Average house prices breach £250,000
According to Nationwide’s latest house price index, which goes back to 1952, the average price of a house in the UK now stands at £250,311, which is an increase of £30,728 since the pandemic started in March last year.
It is the first time the measure has recorded average prices in excess of £250,000.
It continued that annual house price growth in October remained elevated at 9.9%. This compares to a 10% month-on-month change in September and is the first time since April that month-on-month change has been in single digits.
Nationwide’s chief economist Robert Gardner said demand for homes had remained strong despite the expiry of the stamp duty holiday in September.
He pointed to the fact that mortgage applications in September came to 72,645, which is 10% above the monthly average in 2019. He said strong application activity combined with lack of homes explained the robust price growth.
Gardner said: “The outlook remains extremely uncertain. If the labour market remains resilient, conditions may stay fairly buoyant in the coming months – especially as the market continues to have momentum and there is scope for ongoing shifts in housing preferences as a result of the pandemic to continue to support activity.
“However, a number of factors suggest the pace of activity may slow. It is still unclear how the wider economy will respond to the withdrawal of government support measures. Consumer confidence has weakened in recent months, partly as a result of a sharp increase in the cost of living.”
Impact of interest rates
Gardner added that even if wider economic conditions did improve then rising interest rates may “exert a cooling influence on the market” though the impact on borrowers would be “modest” as most new mortgages had been extended on fixed interest rates.
He said investors expected the Bank of England to increase interest rates from their current low of 0.1% before the end of the year to 0.25% or 0.5%, and added it could possibly reach 1% within a year.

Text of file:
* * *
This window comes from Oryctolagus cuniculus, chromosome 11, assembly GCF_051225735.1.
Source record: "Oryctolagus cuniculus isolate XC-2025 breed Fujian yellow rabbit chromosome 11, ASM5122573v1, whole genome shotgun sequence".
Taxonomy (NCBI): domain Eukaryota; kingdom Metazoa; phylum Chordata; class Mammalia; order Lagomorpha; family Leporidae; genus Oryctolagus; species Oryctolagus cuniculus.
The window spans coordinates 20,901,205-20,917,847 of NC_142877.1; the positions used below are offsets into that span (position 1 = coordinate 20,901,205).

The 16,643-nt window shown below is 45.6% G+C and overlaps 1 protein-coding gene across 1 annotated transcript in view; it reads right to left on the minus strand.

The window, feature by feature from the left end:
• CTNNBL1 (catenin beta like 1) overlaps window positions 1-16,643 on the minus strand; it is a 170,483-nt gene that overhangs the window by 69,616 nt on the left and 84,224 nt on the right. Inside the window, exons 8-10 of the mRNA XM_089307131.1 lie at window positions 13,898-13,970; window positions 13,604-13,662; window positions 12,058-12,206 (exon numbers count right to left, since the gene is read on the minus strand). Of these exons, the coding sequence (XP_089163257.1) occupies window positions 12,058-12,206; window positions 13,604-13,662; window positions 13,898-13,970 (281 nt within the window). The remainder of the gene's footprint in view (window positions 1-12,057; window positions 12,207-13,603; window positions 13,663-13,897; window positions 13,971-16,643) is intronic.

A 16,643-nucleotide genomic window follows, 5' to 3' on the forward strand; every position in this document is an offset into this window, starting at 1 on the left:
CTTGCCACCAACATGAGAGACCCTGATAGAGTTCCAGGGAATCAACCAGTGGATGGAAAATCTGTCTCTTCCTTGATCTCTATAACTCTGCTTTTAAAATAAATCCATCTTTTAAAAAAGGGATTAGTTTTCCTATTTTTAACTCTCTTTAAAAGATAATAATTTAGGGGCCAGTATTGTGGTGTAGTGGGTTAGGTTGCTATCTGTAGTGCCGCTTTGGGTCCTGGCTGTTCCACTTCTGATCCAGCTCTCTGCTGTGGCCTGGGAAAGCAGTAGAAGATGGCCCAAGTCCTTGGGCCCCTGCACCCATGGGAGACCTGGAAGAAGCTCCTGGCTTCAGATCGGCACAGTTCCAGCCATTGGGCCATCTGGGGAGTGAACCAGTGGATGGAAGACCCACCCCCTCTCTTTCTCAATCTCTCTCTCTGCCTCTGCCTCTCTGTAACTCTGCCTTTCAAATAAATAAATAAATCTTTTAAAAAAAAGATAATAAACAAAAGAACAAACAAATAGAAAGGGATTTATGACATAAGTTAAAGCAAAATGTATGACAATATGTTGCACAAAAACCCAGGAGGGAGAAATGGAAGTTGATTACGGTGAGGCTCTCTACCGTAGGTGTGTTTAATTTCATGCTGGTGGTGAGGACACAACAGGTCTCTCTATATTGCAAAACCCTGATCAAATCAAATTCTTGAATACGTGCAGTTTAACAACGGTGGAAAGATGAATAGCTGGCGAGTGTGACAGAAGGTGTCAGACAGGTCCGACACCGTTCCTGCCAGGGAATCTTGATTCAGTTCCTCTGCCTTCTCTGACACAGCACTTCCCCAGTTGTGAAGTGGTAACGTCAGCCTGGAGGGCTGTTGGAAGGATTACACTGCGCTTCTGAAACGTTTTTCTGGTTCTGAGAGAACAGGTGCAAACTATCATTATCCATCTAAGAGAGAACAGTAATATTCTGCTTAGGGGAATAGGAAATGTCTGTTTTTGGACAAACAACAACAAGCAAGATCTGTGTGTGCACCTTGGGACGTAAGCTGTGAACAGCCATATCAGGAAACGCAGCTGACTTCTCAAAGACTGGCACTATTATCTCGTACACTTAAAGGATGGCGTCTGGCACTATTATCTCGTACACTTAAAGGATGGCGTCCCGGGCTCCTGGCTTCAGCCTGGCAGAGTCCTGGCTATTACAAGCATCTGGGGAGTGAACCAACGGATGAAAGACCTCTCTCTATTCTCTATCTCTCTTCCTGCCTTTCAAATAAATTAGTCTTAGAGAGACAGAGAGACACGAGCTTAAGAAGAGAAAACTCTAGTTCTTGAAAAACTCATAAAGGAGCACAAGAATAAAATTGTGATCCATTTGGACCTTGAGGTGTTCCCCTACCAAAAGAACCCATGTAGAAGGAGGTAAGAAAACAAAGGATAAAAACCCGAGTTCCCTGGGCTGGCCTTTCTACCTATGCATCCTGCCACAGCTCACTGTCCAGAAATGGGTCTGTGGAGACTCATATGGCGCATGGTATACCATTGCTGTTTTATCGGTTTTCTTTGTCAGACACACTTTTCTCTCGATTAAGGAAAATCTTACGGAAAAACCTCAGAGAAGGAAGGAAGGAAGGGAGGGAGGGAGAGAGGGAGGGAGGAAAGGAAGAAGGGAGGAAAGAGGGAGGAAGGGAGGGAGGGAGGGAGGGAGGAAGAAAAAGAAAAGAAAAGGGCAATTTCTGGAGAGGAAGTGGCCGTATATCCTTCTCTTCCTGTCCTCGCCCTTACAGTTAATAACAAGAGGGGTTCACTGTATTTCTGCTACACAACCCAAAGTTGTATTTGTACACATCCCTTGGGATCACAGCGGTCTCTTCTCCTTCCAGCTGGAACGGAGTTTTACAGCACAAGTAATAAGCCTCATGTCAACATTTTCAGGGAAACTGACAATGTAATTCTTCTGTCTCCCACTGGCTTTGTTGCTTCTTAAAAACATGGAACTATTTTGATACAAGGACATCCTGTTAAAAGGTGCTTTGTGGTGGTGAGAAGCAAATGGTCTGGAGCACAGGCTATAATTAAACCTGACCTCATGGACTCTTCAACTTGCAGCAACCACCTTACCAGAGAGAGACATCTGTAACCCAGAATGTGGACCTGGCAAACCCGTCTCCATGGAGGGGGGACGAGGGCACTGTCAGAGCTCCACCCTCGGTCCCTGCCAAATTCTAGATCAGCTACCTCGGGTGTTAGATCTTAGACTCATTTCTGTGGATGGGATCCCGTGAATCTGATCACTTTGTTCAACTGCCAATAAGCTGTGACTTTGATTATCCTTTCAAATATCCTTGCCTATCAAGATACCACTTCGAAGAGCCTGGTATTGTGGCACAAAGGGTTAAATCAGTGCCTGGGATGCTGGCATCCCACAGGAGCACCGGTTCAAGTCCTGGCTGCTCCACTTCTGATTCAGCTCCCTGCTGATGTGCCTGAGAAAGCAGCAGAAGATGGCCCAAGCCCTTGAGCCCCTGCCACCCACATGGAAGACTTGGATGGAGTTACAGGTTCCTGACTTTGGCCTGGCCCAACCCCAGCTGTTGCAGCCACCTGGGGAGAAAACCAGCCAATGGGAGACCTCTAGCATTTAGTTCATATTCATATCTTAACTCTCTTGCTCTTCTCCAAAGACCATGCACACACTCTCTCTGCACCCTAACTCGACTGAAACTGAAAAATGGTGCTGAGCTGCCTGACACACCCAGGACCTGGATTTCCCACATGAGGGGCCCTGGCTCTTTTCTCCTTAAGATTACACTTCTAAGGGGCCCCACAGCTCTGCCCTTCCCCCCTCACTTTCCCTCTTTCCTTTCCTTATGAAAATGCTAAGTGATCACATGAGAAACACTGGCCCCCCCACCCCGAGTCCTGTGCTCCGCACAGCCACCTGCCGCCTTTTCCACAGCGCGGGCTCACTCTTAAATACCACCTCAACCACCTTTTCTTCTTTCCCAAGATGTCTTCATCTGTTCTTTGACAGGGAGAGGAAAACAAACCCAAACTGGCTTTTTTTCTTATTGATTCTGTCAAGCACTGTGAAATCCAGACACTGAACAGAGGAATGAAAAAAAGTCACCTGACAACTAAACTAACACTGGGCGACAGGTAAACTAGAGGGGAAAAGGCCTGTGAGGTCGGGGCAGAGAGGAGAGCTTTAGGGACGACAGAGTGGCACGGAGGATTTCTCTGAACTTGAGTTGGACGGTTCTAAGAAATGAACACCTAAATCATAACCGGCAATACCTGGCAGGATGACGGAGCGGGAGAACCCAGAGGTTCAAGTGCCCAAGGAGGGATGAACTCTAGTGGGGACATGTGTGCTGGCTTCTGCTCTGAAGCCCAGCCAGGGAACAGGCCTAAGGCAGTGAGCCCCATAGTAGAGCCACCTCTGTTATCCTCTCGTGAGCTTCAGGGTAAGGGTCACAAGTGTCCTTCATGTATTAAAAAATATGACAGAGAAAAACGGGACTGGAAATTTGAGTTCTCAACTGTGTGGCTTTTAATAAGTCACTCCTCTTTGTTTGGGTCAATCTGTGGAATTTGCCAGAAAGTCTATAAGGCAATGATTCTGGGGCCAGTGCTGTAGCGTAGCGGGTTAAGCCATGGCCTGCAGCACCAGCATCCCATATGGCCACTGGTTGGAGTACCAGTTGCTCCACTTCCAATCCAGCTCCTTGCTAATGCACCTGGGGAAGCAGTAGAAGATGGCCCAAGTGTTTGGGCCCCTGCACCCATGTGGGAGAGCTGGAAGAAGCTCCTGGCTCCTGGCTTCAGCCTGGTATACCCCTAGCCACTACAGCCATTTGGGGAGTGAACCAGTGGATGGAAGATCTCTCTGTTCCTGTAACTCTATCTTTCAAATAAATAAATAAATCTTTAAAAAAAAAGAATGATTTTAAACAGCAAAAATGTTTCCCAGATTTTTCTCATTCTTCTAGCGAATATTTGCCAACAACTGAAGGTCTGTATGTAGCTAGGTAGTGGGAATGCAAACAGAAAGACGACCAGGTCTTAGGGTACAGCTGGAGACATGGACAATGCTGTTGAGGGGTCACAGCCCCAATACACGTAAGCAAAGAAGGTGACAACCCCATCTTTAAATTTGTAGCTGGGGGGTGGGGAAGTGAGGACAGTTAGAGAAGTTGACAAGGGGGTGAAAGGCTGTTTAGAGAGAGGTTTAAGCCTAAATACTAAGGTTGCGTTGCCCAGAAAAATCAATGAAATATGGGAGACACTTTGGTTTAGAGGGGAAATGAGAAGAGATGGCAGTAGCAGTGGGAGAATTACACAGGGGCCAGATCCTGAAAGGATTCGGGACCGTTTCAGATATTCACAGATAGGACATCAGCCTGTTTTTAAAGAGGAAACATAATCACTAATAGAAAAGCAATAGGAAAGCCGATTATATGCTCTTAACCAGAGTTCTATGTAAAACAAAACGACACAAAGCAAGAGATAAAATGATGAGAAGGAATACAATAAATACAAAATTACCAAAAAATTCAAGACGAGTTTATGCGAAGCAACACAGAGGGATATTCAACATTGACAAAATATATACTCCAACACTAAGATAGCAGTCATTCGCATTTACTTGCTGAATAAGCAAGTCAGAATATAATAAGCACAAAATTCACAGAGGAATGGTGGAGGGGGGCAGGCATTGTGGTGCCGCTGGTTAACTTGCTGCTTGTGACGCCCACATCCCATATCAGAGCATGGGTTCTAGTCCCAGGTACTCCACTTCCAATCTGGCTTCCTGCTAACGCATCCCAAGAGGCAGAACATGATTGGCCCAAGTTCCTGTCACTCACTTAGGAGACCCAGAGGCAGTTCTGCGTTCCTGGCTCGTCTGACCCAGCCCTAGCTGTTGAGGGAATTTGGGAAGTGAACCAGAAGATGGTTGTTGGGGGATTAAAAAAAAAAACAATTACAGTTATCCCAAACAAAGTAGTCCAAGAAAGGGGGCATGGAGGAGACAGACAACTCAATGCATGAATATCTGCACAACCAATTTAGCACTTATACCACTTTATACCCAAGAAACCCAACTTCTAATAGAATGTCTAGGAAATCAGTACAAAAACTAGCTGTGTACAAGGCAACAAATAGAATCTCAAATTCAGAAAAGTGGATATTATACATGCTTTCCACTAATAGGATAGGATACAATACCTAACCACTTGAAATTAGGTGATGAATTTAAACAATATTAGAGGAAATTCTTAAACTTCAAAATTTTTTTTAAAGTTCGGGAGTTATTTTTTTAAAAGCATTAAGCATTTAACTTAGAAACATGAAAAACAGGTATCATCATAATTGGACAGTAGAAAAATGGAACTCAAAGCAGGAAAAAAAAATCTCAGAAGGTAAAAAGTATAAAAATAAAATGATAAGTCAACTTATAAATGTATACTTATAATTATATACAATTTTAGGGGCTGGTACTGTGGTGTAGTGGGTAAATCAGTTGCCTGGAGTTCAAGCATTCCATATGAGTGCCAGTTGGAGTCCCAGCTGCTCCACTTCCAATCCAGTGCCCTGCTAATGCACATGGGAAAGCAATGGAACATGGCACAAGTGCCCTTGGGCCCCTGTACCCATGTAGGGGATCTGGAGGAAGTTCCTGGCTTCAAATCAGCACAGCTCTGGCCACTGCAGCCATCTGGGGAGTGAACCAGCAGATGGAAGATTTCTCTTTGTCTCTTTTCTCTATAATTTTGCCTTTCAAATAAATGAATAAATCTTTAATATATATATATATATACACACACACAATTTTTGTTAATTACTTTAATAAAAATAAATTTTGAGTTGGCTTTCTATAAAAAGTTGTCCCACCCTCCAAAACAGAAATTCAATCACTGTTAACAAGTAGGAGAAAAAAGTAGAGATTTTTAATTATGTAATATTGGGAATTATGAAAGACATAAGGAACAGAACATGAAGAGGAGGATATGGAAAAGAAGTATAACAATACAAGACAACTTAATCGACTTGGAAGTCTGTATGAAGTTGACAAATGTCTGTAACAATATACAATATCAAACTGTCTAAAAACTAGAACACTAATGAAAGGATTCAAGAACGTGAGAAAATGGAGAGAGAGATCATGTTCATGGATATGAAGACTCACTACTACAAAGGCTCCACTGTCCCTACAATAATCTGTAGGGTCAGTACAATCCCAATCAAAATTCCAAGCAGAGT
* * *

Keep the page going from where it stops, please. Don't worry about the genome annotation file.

Gardner said the number of outstanding mortgages on variable rates which would see an increase in payments if the base rate rises, had reached its lowest level on record at close to 20%. This is down from around 70% in 2001 and circa 60% in 2011.
Mark Harris, chief executive of mortgage broker SPF Private Clients, said all eyes were on the Monetary Policy Committee, who will be making a decision on interest rates tomorrow.
He said: “The markets have already factored in at least one modest base rate rise, and a couple more by the end of 2022, with lenders raising their cheapest mortgage rates accordingly. Even if there isn’t a base rate rise this month, it is only a matter of time but with most borrowers on fixed rates, the immediate impact should be minimal.”
Housing market outlook
Whilst the interest rate will have an impact on the market most were optimistic about the outlook for the housing market.
Tomer Aboody, director of property lender MT Finance, said: “With the strongest housing market ever recorded and average prices hitting over £250,000, a slowdown doesn’t seem to be on the cards just yet. With interest rates still at their lowest level on record and employment robust, demand and affordability remain strong.
“As we head towards a less stable position with an imminent interest rate rise, just as government support comes to an end, surely there will be a shift. This rate of growth simply can’t go on forever.”